The altars showed not only great religious faith but wonderful creativity. Some featured painted backdrops and papier-mache boulders. One had a dramatically back-lit silhouette of Christ on the cross with his mourning mother below. The Almanza family altar on Tenerias included exquisitely carved and painted angels made my Señor Almanza, one of the most famous santeros, or saint-makers, in the region.
There are dozens of these altars around town—in homes, in public spaces, and at nearly all of the 45 public fountains in San Miguel. Some are simple, with a few bitter oranges, some purple swagging, wheat grass and a picture of the Virgin. Others are incredibly elaborate, filling a room, or a courtyard, or a front garden, with several tiers, dozens of objects and complicated patterns created on the floor in colored sawdust and flower petals.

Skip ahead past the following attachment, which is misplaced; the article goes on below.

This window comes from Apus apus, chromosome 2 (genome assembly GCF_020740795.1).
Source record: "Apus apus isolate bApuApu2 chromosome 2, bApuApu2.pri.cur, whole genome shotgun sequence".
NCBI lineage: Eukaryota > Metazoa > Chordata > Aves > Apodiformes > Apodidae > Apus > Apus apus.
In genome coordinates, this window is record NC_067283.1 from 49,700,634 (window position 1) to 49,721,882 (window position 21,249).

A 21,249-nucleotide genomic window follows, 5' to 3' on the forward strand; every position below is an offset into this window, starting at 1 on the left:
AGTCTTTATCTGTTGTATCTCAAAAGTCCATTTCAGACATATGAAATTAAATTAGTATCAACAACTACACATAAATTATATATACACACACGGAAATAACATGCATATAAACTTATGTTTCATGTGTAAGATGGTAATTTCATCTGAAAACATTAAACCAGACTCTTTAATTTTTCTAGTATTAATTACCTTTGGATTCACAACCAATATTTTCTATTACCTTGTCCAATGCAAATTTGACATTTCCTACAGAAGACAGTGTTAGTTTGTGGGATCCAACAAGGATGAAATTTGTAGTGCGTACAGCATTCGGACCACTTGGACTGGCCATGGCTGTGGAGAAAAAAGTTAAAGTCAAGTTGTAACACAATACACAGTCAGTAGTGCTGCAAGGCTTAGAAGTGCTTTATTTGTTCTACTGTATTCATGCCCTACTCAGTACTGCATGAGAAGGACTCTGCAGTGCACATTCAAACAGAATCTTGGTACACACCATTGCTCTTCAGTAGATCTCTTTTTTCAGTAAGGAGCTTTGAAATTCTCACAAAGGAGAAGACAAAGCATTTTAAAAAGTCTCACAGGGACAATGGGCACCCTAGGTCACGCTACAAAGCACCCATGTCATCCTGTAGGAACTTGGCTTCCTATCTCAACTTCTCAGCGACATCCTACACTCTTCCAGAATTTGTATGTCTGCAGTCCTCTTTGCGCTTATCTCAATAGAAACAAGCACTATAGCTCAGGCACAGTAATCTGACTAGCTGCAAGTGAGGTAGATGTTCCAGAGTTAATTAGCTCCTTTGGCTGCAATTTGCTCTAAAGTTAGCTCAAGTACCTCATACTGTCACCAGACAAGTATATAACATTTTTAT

But no matter how simple or how elaborate, no matter how long they took to create, they will all be gone tomorrow.
For a complete description of Viernes de Dolores, Friday of Sorrows, in San Miguel de Allende, visit the Easter in San Miguel de Allende pages.
March 11, 2008—A Classic "San Miguel Afternoon"
Today I had a "classic San Miguel afternoon." Here's how it looked:
I met friends for a late lunch and a really old friend—someone I hadn't seen in 10 years—was there too. This happens a lot in San Miguel de Allende. People come and go, but mostly they come back eventually. It was great talking over old times and catching up on the new over the delicious enchiladas verdes at El Buen Cafe, one of my favorite hang-outs. Kris bakes a mean Italian cream cake, too.